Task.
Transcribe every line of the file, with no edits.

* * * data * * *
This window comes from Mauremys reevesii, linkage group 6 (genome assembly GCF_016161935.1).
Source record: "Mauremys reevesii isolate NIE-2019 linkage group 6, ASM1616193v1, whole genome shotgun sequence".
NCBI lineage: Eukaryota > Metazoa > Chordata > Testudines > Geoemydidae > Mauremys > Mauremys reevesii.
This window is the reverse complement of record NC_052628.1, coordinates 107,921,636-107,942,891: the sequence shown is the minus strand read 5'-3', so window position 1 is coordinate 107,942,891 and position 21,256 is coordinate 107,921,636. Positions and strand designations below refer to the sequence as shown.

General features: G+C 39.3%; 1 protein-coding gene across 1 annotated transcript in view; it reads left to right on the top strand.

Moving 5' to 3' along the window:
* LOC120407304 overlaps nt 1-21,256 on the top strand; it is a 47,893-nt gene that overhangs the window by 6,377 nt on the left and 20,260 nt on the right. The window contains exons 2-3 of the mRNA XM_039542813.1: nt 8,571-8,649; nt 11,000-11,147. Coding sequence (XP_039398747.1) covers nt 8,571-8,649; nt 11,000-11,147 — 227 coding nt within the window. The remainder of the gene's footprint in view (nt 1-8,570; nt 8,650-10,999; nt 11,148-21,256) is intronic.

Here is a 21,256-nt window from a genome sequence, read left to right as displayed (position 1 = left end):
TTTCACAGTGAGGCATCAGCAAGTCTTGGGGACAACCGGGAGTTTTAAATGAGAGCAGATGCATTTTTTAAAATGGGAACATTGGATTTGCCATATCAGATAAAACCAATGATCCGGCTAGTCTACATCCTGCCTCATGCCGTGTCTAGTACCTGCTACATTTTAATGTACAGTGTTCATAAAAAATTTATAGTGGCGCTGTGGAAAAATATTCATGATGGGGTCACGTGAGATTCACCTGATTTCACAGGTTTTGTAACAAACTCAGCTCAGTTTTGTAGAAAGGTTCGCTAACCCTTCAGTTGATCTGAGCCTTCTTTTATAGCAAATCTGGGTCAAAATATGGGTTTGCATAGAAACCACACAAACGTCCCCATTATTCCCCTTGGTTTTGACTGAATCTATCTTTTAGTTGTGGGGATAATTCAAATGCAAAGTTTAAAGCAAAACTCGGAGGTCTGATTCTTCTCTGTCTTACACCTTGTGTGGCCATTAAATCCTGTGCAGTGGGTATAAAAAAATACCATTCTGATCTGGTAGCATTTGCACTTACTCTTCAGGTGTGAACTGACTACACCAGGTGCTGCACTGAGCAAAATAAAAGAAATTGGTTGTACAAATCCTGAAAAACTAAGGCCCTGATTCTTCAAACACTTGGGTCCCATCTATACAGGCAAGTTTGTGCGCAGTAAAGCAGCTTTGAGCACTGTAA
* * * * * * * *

This window comes from Mauremys reevesii, linkage group 6 (genome assembly GCF_016161935.1).
Source record: "Mauremys reevesii isolate NIE-2019 linkage group 6, ASM1616193v1, whole genome shotgun sequence".
NCBI lineage: Eukaryota > Metazoa > Chordata > Testudines > Geoemydidae > Mauremys > Mauremys reevesii.
This window is the reverse complement of record NC_052628.1, coordinates 107,921,636-107,942,891: the sequence shown is the minus strand read 5'-3', so window position 1 is coordinate 107,942,891 and position 21,256 is coordinate 107,921,636. Positions and strand designations below refer to the sequence as shown.

General features: G+C 39.3%; 1 protein-coding gene across 1 annotated transcript in view; it reads left to right on the top strand.

Moving 5' to 3' along the window:
* LOC120407304 overlaps nt 1-21,256 on the top strand; it is a 47,893-nt gene that overhangs the window by 6,377 nt on the left and 20,260 nt on the right. The window contains exons 2-3 of the mRNA XM_039542813.1: nt 8,571-8,649; nt 11,000-11,147. Coding sequence (XP_039398747.1) covers nt 8,571-8,649; nt 11,000-11,147 — 227 coding nt within the window. The remainder of the gene's footprint in view (nt 1-8,570; nt 8,650-10,999; nt 11,148-21,256) is intronic.

Here is a 21,256-nt window from a genome sequence, read left to right as displayed (position 1 = left end):
TTTCACAGTGAGGCATCAGCAAGTCTTGGGGACAACCGGGAGTTTTAAATGAGAGCAGATGCATTTTTTAAAATGGGAACATTGGATTTGCCATATCAGATAAAACCAATGATCCGGCTAGTCTACATCCTGCCTCATGCCGTGTCTAGTACCTGCTACATTTTAATGTACAGTGTTCATAAAAAATTTATAGTGGCGCTGTGGAAAAATATTCATGATGGGGTCACGTGAGATTCACCTGATTTCACAGGTTTTGTAACAAACTCAGCTCAGTTTTGTAGAAAGGTTCGCTAACCCTTCAGTTGATCTGAGCCTTCTTTTATAGCAAATCTGGGTCAAAATATGGGTTTGCATAGAAACCACACAAACGTCCCCATTATTCCCCTTGGTTTTGACTGAATCTATCTTTTAGTTGTGGGGATAATTCAAATGCAAAGTTTAAAGCAAAACTCGGAGGTCTGATTCTTCTCTGTCTTACACCTTGTGTGGCCATTAAATCCTGTGCAGTGGGTATAAAAAAATACCATTCTGATCTGGTAGCATTTGCACTTACTCTTCAGGTGTGAACTGACTACACCAGGTGCTGCACTGAGCAAAATAAAAGAAATTGGTTGTACAAATCCTGAAAAACTAAGGCCCTGATTCTTCAAACACTTGGGTCCCATCTATACAGGCAAGTTTGTGCGCAGTAAAGCAGCTTTGAGCACTGTAA